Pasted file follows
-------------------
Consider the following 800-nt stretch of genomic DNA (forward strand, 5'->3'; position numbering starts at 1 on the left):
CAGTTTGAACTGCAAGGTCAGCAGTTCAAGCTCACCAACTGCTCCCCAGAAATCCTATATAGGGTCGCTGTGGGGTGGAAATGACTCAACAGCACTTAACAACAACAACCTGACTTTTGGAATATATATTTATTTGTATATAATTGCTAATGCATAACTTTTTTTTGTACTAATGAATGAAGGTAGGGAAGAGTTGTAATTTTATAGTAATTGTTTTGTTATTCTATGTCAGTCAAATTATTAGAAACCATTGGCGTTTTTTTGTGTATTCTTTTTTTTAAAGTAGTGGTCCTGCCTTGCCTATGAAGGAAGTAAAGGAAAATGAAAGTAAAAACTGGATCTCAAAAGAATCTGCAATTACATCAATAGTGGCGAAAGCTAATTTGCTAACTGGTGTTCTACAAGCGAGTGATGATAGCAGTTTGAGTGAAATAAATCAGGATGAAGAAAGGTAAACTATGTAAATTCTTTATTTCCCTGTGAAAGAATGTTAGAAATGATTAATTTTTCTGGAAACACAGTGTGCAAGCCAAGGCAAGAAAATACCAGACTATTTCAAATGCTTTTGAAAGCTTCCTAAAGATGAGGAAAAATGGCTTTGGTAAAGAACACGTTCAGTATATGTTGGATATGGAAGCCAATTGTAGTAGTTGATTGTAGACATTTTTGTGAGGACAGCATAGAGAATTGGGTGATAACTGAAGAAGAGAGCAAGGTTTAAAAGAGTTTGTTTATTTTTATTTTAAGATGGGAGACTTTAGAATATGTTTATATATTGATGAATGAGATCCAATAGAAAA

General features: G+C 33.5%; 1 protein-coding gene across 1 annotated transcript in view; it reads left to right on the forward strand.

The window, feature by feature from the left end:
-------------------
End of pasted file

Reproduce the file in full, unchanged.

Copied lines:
Consider the following 800-nt stretch of genomic DNA (forward strand, 5'->3'; position numbering starts at 1 on the left):
CAGTTTGAACTGCAAGGTCAGCAGTTCAAGCTCACCAACTGCTCCCCAGAAATCCTATATAGGGTCGCTGTGGGGTGGAAATGACTCAACAGCACTTAACAACAACAACCTGACTTTTGGAATATATATTTATTTGTATATAATTGCTAATGCATAACTTTTTTTTGTACTAATGAATGAAGGTAGGGAAGAGTTGTAATTTTATAGTAATTGTTTTGTTATTCTATGTCAGTCAAATTATTAGAAACCATTGGCGTTTTTTTGTGTATTCTTTTTTTTAAAGTAGTGGTCCTGCCTTGCCTATGAAGGAAGTAAAGGAAAATGAAAGTAAAAACTGGATCTCAAAAGAATCTGCAATTACATCAATAGTGGCGAAAGCTAATTTGCTAACTGGTGTTCTACAAGCGAGTGATGATAGCAGTTTGAGTGAAATAAATCAGGATGAAGAAAGGTAAACTATGTAAATTCTTTATTTCCCTGTGAAAGAATGTTAGAAATGATTAATTTTTCTGGAAACACAGTGTGCAAGCCAAGGCAAGAAAATACCAGACTATTTCAAATGCTTTTGAAAGCTTCCTAAAGATGAGGAAAAATGGCTTTGGTAAAGAACACGTTCAGTATATGTTGGATATGGAAGCCAATTGTAGTAGTTGATTGTAGACATTTTTGTGAGGACAGCATAGAGAATTGGGTGATAACTGAAGAAGAGAGCAAGGTTTAAAAGAGTTTGTTTATTTTTATTTTAAGATGGGAGACTTTAGAATATGTTTATATATTGATGAATGAGATCCAATAGAAAA

General features: G+C 33.5%; 1 protein-coding gene across 1 annotated transcript in view; it reads left to right on the forward strand.

The window, feature by feature from the left end: